Have you ever wondered what your online avatar says about you? New research from York University in Toronto, Canada reveals that the answer is, in short: Quite a bit, if we’re talking about the Big Five personality traits. Said lead researcher Kristina Fong to The Atlantic, “After reading some very interesting past research on how we can form accurate impressions of others based on very little information, I decided to pursue the current line of research: How do we express our identities in virtual self-representations, and how are we perceived?” Granted, the sample size for this particular study was a little on the small side — only 99 students, 50 men and 49 women — but the results are still pretty fascinating.
We’ve talked about the Big Five personality inventory a few times before, but in case you need a refresher, the traits in question are: Extraversion, openness, agreeableness, conscientiousness, and neuroticism. The inventory scores you on all five traits, which, when taken together, identify you as one of 32 different personality “types.” It’s not perfect — the biggest problem, arguably, is that it defines introversion solely as the opposite of extroversion, when the truth of the matter is that it’s much more complicated than that — but for now, let’s assume that the Big Five is a relatively accurate measure of personality. The experiment consisted of two phases; here’s how it went down.
First, 99 students from York University took a personality test on a computer assessing them for the Big Five characteristics. Then, when they were finished with the test, they were told to log onto the social networking site WeeWorld and create an avatar (referred to by the site as a “WeeMee”). Half of the students were told that the avatar should represent “who [they] really are,” while the other half were told that the avatar didn’t need to look like they did in real life. Participants made decisions regarding their avatar’s sex, skin tone, facial features, head shape, hair, clothing, and accessories.
Next, a second, larger group of students — 209 of them —were brought in and shown subsets of 15 or 16 of the WeeMees created by the 90 students during the first phase and asked to rate the personalities of their creators (again based on the Big Five personality inventory). They also were asked to state whether or not they would want to be friends with the people behind the avatars.
Guess what happened? The second group of students were able to identify the WeeMee creators’ levels of extroversion, agreeableness, and neuroticism based solely on the appearance of the avatars — regardless as to whether the avatar actually looked the way the person behind it looks in real life. They weren’t, however, able to identify the openness or conscientiousness.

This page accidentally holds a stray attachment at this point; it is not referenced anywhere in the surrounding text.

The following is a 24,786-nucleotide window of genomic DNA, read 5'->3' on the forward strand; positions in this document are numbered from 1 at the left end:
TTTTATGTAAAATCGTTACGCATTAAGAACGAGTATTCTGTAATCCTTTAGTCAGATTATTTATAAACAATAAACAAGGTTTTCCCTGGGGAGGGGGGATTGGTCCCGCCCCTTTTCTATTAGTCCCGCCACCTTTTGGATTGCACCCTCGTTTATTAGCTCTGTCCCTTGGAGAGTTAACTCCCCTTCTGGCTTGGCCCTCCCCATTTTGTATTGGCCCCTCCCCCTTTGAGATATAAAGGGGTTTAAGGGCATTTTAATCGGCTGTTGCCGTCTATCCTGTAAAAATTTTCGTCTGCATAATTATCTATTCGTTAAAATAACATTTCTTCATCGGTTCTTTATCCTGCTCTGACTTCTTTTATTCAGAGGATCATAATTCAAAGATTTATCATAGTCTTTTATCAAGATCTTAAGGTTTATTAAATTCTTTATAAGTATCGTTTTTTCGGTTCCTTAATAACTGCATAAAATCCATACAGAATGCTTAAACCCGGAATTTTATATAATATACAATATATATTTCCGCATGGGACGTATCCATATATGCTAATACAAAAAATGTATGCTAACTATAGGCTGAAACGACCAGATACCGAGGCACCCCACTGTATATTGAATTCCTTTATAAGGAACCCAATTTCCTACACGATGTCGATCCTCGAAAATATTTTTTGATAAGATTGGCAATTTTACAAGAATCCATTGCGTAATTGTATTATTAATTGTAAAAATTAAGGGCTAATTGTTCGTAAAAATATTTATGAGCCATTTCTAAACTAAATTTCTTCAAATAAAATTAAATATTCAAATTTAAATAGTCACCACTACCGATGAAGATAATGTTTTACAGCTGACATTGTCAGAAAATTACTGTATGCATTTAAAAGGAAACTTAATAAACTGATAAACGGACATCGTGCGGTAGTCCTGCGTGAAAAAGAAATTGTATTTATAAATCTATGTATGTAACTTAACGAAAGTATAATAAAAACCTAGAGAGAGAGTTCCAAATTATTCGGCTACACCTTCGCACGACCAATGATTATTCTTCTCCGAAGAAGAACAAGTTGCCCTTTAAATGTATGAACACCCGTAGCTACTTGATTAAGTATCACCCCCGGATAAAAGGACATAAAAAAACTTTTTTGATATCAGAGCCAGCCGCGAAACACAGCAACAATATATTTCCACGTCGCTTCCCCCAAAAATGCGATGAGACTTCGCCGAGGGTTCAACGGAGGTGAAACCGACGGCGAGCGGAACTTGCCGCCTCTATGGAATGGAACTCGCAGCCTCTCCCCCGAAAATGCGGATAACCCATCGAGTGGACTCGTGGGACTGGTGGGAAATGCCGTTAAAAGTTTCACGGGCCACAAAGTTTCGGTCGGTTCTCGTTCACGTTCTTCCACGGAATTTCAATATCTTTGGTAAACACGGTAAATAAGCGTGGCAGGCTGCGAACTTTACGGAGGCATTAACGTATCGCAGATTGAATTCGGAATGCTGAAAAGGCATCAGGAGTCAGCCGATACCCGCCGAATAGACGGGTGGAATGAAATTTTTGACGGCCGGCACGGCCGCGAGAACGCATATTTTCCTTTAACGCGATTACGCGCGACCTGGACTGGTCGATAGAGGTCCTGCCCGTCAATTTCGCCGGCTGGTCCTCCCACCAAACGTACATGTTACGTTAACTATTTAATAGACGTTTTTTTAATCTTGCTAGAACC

So: What can we take away from these results? Rather a lot, because the equation isn’t limited simply to “my personality = my avatar.” How others perceive that avatar — and, by extension, you — takes the whole thing to the next level, and not just in terms of identifying personality traits. For example, say you’re on WeeWorld or whatever to make friends. The researchers found that avatars with oval faces, open eyes, a smile of some sort, and brown hair draw intentions of friendship from others more frequently than those with neutral or negative expressions, black or short hair, or accessories like hats or sunglasses. So, depending on whether you want to talk to people or whether you want to be left alone, adjusting your avatar’s appearance accordingly will likely help you to achieve that goal.
It’s worth noting, by the way, that the gender of each avatar didn’t seem to affect judgments regarding gender stereotypes. Why? We don’t know yet—that’s something further studies might attempt to discern. Fong suggested, “One possibility is that the digital contexts activate different gender stereotypes than in real-world contexts,” but also noted that “more research is necessary to explore this.
Where Do We Go from Here?
Jesse Singal at The Science of Us brought up a good point when he wrote:
“In a way, this [research] points to the limitations of online environments. It would be nice if these environments really took us out of ourselves, if they expanded our horizons, perhaps making us more open to new experiences and more empathetic towards others as a result. But they don’t necessarily do that — a lot of the time, all they do is replicate and reinforce existing offline social dynamics and prejudices. Even when in unfamiliar online settings, we have a tendency to seek out the familiar and the comforting.”
But knowing, as they say, is half the battle — so maybe now that we’ve identified this tendency of ours in how we deal with the online world, we can work towards changing it. Still trying to figure out a New Year’s Resolution? Why not try pushing yourself to open up your world a little more? The Internet is a great place to start; it’s a place we can step outside of our comfort zone while still maintaining control over the familiarity of our surroundings. Try making yourself a new avatar, or challenging your initial impressions about someone else’s. You never know where it could lead.